Manolis Antonoyiannakis


I am an Associate Editor at Physical Review B, a Bibliostatistics Analyst at the American Physical Society, and an Adjunct Associate Research Scientist at the Department of Applied Physics and Applied Mathematics at Columbia University. 


I have extensive experience on scholarly publishing and research assessment, having handled the peer review of more than 10,000 manuscripts in the Physical Review journals (PRB, PRL, PRX, and PR Research). I am interested in the science of science, information science, and scientometrics. More specifically, I am interested in how data science can be used to study scientific productivity, creativity, behavior, and impact, and I am keen to contribute toward a more sensible use of scholarly metrics that is anchored on solid statistical grounds.



Background


I studied physics at Royal Holloway, University of London (BS, 1992), the University of Illinois at Urbana-Champaign (MS, 1994), and Imperial College London (PhD, 1998). 


Professionally, I have carved a serendipitous and somewhat unconventional career path. After my PhD (1998), I went back to my native Crete and at first taught high-school physics, while volunteering and organizing on animal welfare issues. Soon after I shifted from teaching physics to translating physics & mathematics university textbooks for Crete University Press in Heraklion. My next move was from a university press to an academic journal publisher—and from Crete to New York—as I took up an editorial position with Physical Review B (2003), and subsequently Physical Review Letters (2007), where I handled manuscripts primarily on nanophotonics, metamaterials, plasmonics, microscopy, acoustics, solar cell physics and topological insulators. In 2008, and while on partial leave from PRL, I spent an 18-month sabbatical in Europe where I shifted my focus from the peer review of research papers to that of research proposals, as I advised on science policy issues the President, Prof. F. C. Kafatos, of the European Research Council in London & Brussels. In 2010 I returned to being a full-time PRL editor, moving on to PRX (2013) and more recently to PRB (2014)I now also spend 10% of my time as a bibliostatistics analyst for the APS. Throughout these twists and turns in my career, the two constant themes are the communication and the assessment of science.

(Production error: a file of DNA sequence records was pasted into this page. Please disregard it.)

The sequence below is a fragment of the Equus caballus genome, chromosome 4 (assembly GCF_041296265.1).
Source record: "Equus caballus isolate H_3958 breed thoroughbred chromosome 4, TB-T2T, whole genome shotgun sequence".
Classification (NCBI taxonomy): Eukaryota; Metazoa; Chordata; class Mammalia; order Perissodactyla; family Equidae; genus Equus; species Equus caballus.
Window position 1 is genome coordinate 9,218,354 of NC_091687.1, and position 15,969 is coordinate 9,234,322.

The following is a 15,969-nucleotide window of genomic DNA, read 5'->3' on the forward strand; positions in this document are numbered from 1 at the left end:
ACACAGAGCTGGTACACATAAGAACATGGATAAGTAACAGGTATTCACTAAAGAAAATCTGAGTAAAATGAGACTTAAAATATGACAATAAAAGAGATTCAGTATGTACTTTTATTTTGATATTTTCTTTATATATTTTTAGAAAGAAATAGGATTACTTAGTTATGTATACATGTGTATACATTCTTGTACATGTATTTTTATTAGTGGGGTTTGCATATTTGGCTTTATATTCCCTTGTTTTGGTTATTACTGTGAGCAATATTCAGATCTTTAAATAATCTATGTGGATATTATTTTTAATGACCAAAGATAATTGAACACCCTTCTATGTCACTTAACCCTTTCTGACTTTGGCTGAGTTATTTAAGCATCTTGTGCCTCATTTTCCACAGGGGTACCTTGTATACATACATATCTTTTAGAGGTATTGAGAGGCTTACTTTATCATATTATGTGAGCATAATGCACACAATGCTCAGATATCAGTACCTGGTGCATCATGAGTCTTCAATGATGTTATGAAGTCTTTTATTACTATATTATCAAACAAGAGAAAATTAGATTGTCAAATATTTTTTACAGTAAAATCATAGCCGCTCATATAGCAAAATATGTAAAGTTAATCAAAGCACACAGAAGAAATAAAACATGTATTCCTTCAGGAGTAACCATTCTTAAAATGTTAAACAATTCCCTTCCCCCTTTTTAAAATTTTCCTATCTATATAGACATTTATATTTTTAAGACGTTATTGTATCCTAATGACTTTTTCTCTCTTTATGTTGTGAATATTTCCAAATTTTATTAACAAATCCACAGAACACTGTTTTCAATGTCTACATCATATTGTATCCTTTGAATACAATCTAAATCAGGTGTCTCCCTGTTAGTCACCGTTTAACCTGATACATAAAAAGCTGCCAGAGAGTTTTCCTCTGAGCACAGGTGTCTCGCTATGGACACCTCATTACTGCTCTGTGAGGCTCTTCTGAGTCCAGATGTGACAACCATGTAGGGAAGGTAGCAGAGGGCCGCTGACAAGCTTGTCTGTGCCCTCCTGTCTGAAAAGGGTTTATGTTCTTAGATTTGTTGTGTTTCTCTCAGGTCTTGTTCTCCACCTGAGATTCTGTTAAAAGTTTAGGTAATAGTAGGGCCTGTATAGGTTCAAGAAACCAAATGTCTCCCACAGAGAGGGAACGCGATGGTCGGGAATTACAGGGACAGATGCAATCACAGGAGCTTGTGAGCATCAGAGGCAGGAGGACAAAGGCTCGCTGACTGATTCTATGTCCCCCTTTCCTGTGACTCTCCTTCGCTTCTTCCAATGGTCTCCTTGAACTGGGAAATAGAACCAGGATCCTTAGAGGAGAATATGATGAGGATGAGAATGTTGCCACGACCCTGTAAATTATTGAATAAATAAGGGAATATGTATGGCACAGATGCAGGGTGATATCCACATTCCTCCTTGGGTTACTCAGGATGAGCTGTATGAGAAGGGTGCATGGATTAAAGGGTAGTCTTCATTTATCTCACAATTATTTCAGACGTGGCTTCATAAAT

Research Interests


I am interested in the science of science, information science, and scientometrics. More specifically, I am interested in how data science can be used to study scientific productivity, creativity, behavior, and impact. For example: 

  • Enhancing peer review using data analytics and statistical inference 
  • Metrics—and their limitations—that quantify the impact of scientific research (journals, groups, individuals)
  • Sociological effects and reward mechanisms that influence research
  • Scientific networks
  • Behavioral studies of scientists


I am based in New York City. 

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